Mary Berry Presents: The Life Of Mary Berry
nytheatre.com review by David Hilder
August 19, 2006
Mary Berry introduces herself as a young woman who is so beautiful that she has no friends; she yearns for love, but believes that, since she is so terribly pretty, men are too intimidated to approach her. Though actress Katie Cunningham is lovely, Mary's delusion is writ large, and it turns out that her mother (played by Andrea Gallo) has been filling her with such ideas pretty much since birth. Mary also has a gay brother (Adam Farabee), a father who is also gay but in very deep denial (Michael McGregor Mahoney), and, later, a surrogate brother in a young Brazilian fellow dad brings home, Leo (Arlyn Mick). Outside the family circle, in a series of self-help videos, is a character called Mr. Time Winters (Ari Vigoda). In an effort to turn his son straight, Dad offers him an old copy of Playboy; said magazine ends up in Mary's hands, and she is captivated by the beautiful women inside. She decides to go to Hollywood to enter the Miss Fourth of July Contest, inspired by the nude models' gorgeous forms. Meanwhile, Mary's brother and Leo end up together, Mary's mother confesses to having had an affair, Mary's father leaves, and Mary finally returns home, depressed, miserable, but at last able to express what she's actually feeling instead of relying on bromides to pretend to a happiness she has never felt.
Sound like a mess? Well, it kind of is. At this point Mary Berry Presents: The Life of Mary Berry lacks a cohesive center. Is this Mary's story, as promised at the outset? (If so, then why does she disappear for nearly half the play?) Is it the mother's? The brother's? Ensemble comedies are a wonderful thing, but they still require a single point around which to revolve. There are so many ideas in Mary Berry that the play never has a chance to pull together. Much of the play is genuinely funny; unfortunately, much of it is also familiar at this point, and without a strong new idea to drive the play, playwright William Brian Smith has yet to craft a fully satisfying work.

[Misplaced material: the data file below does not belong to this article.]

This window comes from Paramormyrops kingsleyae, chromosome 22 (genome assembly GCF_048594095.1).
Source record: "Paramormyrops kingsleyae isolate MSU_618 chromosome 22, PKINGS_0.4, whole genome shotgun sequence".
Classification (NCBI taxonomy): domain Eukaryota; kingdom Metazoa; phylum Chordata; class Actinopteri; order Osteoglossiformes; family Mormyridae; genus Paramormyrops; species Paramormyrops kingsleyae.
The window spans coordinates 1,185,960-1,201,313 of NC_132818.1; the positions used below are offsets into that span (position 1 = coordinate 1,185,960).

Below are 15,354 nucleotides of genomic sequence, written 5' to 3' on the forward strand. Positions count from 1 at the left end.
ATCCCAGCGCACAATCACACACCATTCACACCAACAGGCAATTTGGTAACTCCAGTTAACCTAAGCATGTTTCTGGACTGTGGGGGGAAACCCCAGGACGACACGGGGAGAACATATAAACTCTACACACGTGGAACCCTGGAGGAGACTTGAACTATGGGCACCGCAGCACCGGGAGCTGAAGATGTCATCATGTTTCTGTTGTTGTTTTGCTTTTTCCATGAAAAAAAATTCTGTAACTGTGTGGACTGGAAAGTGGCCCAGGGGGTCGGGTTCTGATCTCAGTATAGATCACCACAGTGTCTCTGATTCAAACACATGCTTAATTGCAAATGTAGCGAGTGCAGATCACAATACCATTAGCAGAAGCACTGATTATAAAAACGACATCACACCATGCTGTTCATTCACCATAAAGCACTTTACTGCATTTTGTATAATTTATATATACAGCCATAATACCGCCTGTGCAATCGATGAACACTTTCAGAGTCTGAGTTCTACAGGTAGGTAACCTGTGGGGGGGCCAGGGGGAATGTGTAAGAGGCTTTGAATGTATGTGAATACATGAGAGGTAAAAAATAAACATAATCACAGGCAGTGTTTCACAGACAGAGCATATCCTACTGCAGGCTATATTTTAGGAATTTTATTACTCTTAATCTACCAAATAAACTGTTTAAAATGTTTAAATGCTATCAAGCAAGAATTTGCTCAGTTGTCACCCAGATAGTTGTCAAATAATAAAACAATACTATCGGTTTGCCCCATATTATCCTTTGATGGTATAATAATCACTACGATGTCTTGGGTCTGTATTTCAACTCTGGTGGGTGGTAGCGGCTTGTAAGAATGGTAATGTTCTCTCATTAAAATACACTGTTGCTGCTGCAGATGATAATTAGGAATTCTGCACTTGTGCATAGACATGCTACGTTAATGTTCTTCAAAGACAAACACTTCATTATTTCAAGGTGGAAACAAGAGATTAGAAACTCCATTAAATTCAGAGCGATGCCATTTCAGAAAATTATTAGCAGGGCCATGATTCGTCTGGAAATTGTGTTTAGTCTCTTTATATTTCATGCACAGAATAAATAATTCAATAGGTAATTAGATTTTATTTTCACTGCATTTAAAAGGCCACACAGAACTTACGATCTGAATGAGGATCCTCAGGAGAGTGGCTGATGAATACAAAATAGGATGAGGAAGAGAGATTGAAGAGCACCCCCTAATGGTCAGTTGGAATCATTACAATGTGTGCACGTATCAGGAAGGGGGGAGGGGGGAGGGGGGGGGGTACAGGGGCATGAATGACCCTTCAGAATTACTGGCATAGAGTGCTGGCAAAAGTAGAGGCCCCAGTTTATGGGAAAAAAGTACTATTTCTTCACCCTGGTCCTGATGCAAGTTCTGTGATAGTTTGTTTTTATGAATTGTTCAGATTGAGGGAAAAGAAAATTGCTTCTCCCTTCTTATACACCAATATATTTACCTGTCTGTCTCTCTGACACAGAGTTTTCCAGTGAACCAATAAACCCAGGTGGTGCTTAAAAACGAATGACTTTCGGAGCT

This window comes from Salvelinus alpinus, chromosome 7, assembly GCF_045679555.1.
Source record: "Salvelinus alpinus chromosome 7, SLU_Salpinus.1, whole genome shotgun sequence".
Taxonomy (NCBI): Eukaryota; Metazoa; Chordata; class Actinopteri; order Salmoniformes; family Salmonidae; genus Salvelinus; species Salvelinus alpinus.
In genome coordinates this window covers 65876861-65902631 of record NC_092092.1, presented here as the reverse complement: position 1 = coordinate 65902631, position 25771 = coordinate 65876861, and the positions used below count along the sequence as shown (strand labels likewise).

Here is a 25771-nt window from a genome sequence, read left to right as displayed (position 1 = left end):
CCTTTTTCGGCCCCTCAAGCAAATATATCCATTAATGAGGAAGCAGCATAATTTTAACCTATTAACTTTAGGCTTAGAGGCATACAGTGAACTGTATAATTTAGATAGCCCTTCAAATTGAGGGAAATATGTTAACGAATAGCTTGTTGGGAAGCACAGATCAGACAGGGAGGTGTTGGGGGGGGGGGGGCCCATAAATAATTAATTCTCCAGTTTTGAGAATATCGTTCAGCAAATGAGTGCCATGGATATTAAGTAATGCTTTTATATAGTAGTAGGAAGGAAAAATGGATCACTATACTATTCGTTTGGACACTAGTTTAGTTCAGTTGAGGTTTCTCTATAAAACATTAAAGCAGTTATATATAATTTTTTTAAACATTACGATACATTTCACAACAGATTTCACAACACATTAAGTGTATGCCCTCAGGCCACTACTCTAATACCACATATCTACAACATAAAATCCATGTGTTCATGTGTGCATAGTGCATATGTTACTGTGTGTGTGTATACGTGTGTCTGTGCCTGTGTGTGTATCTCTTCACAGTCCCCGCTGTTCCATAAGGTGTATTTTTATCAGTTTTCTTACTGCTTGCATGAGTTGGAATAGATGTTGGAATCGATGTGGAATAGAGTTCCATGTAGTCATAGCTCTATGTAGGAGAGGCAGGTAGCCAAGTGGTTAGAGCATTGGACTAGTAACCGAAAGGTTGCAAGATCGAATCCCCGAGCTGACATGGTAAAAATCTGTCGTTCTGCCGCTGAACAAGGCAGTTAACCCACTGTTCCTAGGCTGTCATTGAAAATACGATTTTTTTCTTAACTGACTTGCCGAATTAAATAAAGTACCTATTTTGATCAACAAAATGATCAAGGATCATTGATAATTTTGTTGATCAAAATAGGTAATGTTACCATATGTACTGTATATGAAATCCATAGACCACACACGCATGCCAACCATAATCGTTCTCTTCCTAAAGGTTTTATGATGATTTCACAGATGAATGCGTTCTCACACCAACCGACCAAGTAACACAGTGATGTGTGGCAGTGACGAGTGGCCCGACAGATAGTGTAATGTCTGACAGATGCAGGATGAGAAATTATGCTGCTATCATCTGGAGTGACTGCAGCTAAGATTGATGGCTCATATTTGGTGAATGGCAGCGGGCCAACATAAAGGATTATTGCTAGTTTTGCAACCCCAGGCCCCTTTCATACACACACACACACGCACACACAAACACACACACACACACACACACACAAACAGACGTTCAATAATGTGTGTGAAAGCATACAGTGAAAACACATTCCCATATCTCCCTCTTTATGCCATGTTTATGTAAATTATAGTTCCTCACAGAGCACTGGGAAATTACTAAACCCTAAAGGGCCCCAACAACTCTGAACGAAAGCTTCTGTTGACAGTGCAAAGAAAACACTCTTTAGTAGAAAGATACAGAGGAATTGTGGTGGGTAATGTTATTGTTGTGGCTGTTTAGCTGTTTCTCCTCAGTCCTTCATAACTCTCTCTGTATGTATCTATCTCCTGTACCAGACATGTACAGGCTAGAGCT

Mary herself seems the freshest notion here. Unfortunately, Cunningham's performance lacks variety—even when Mary desperately wants something, the performance is so placid that nothing registers. Farabee, as the brother, is energetic, but unpolished. Vigoda is smarmy in a non-role that adds little to the proceedings; just what the tapes are meant to do, or what world they're from, is never satisfactorily explained, and those speeches add little to the proceedings beyond covering scene changes. Mick offers strong support despite a geographically untraceable accent. The finest acting comes from Mahoney, whose underplaying pays huge dividends, and Gallo. In the role of the conservative Christian mother from hell, Gallo brings wit and immense comic sizzle to what could be an overly familiar type. Her every moment is sharp, specific, and hilarious. It's her show to steal, and steal it she does.
As director, Smith has staged the show fairly well, but a different set of eyes and ears might have helped him shape a script that offers several pleasures, but could still use greater focus.